Big Bang Theory sarcasm signThis relates to something else I have noticed, which is that sarcasm is very different in writing than in conversation. Because sarcasm can be used as a literary device, it’s more acceptable and less insulting when used in writing. I have noticed that I often post sarcastic things on this blog, and I am okay with that even though I dislike sarcasm in “real life” and try to avoid using it. There’s a big difference between using sarcasm to make a point that you’ve already thought about before you put it where people can see it, and using sarcasm to insult or criticize someone because sarcastic words sprang to your mind more quickly than anything else did. In written or online correspondence, which is the overlap between writing and talking, sarcasm can be very problematic because it is difficult for the reader to identify sarcasm. For this reason, sarcasm should be avoided in a letter or on the internet, unless the context makes the sarcasm extremely obvious. (I am in the habit of putting *sarcasm alert* in front of anything sarcastic that I say on facebook. That probably looks kind of silly to some people, but it’s my opinion that people shouldn’t ever be sarcastic online unless they make it blatantly obvious.)

Essentially, I think that what distinguishes sarcasm as a valid rhetorical tactic from sarcasm as a nasty and uncalled-for habit is whether or not the sarcastic statement was spontaneous. If someone says something sarcastic because they’re frustrated or angry, it’s just an automatic response to negative emotion, and is in no way thoughtful or thought-provoking. Its use is comparable to habitual impulsive cursing. But if someone says something sarcastic after having considered multiple ways of making the same point, they have made an intelligent choice about how best to communicate a certain thought. In that case, sarcasm is not just an empty insult meant to metaphorically tear someone’s flesh; it really is a form of irony that is being used to serve a purpose.

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Logic dictates that I should vote for a third party candidate

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One problem with the political system and the way campaigns work is that candidates are expected to make grandiose promises, most of which are things that they couldn’t actually accomplish. For example, almost any candidate will claim that he/she will reduce taxes, either for everyone or for low-income families, but that’s not something that an elected official, even the President of the United States, can do just by deciding to do it. Candidates promise to abolish things that their supporters dislike and to favor causes that their supporters like. They paint beautiful pictures of a world in which they are in the office they’re running for, and don’t acknowledge the fact that the position they want doesn’t give them magical powers. Unfortunately, all candidates have to make these claims just in order to attract voters’ attention and to get people to vote for them. A candidate is only as appealing as the scenario he or she can describe of life under his/her leadership, and any candidate who is realistic in making promises will not be able to win an election.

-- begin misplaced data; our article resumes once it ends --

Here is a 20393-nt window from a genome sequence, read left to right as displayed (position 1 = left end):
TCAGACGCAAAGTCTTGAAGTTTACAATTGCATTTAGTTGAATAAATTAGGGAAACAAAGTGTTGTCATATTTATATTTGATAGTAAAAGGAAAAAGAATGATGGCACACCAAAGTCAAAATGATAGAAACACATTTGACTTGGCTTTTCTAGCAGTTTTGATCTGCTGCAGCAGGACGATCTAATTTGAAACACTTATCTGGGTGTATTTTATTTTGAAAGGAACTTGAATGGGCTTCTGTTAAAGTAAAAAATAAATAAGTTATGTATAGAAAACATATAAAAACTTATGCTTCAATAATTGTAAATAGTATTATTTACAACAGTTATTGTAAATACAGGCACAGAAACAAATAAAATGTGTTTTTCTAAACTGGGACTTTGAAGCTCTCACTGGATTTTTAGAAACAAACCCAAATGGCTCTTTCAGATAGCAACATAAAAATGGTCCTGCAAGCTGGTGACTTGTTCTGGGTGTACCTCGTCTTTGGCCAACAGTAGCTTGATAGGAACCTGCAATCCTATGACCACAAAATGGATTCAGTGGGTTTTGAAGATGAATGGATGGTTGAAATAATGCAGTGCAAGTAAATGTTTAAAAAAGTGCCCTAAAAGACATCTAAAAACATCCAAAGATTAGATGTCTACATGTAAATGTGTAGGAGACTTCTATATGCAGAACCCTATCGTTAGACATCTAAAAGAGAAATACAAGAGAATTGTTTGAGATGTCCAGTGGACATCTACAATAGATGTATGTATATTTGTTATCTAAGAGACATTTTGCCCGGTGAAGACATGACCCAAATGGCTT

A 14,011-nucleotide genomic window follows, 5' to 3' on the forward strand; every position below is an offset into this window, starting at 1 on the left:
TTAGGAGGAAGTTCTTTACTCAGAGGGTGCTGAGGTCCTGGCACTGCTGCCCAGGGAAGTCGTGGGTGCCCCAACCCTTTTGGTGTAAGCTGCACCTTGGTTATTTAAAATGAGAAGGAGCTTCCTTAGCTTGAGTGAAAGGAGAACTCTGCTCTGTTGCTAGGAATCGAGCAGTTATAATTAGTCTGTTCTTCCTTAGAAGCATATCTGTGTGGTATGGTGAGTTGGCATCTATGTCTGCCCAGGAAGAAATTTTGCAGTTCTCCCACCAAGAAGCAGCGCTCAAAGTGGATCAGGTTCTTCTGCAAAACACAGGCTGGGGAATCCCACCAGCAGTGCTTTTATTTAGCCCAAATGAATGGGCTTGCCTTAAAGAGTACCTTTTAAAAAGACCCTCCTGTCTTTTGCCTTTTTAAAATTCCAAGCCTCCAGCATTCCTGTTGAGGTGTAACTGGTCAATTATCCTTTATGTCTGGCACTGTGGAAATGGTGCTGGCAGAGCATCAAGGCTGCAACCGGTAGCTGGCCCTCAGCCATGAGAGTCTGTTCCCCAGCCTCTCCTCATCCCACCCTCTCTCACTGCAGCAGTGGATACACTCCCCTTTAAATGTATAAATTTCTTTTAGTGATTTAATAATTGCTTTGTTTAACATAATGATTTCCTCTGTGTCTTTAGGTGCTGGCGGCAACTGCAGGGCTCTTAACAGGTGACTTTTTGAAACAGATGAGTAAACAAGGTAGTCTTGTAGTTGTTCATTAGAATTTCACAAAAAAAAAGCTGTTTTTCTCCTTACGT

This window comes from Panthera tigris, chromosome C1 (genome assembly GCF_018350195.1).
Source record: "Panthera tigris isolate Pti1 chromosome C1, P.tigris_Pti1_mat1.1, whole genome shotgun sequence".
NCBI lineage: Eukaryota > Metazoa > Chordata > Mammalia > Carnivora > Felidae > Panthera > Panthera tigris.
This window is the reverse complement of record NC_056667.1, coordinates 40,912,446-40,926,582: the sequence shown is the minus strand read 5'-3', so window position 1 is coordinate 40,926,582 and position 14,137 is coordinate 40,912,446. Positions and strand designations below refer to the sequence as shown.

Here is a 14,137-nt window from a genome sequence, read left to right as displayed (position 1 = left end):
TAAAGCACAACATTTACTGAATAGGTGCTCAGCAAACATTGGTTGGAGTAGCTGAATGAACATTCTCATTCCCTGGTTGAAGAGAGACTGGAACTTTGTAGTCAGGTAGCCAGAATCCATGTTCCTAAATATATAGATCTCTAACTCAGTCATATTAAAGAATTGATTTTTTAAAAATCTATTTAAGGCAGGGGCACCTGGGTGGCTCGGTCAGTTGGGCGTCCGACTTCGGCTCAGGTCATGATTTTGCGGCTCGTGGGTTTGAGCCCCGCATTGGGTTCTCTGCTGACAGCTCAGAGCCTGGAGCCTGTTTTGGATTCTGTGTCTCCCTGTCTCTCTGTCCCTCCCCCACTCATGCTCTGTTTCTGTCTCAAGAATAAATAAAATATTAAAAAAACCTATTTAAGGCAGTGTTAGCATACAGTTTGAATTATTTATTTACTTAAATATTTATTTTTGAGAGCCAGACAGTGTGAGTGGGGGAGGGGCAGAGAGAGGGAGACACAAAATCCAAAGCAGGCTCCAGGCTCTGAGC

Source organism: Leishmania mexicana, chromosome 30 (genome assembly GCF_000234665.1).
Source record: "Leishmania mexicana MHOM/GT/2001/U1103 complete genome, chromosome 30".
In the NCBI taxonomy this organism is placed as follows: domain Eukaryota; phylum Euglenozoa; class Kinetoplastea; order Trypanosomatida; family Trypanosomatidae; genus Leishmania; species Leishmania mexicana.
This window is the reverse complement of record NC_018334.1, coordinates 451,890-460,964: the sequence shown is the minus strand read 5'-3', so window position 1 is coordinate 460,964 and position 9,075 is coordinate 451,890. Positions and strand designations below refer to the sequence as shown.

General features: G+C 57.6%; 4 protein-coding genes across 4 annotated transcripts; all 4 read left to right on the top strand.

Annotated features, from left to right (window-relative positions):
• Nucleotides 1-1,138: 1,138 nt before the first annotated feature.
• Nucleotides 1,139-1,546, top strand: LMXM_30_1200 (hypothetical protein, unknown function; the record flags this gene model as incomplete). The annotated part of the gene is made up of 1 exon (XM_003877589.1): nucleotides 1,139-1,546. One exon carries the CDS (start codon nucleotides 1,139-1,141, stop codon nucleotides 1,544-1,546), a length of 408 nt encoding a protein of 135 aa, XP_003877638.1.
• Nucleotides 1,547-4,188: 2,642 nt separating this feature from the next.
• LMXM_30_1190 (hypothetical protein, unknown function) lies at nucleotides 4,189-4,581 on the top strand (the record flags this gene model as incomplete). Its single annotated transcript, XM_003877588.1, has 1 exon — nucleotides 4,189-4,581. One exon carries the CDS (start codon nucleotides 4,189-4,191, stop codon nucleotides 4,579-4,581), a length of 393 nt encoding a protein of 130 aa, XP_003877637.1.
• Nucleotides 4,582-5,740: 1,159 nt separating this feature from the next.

Therefore, I would like to propose the following premise: All political candidates make promises that they are incapable of keeping.

Figure A

Now, these campaign promises follow the form of conditional statements: “If I am elected, I will do XYZ” where “If I am elected” is the antecedent and “I will do XYZ” is the consequent. In symbolic logic, that can be expressed E horseshoe thingy XYZ. This is helpfully illustrated in the accompanying diagram, labeled Figure A. You are welcome. Logic also dictates that a conditional statement can be true in three ways: If both the antecedent and the consequent are true, if both the antecedent and the consequent are false, or if the antecedent is false and the consequent is true. The only way a conditional statement can be false is if the antecedent is true and the consequent is false. That means that any conditional statement with a false antecedent is true, which seems weird, so I have cleared that up with another helpful diagram, labeled Figure B. Again, you are welcome.

Figure B

This, along with my first premise, leads to my second and third premises: All elected politicians have lied. All candidates who have lost have not lied.

My fourth premise stands on its own: I want to vote for a candidate who is not a liar.

And here is the conclusion: Therefore, I should vote for a candidate who I know will not win.

It’s a stupid argument, but technically it’s logical, right? (This point is illustrated in yet another helpful diagram, labeled Figure C. Once more, you are welcome.)

Figure C

Note: I do actually intend to vote for a third party candidate, but this isn’t the real reason.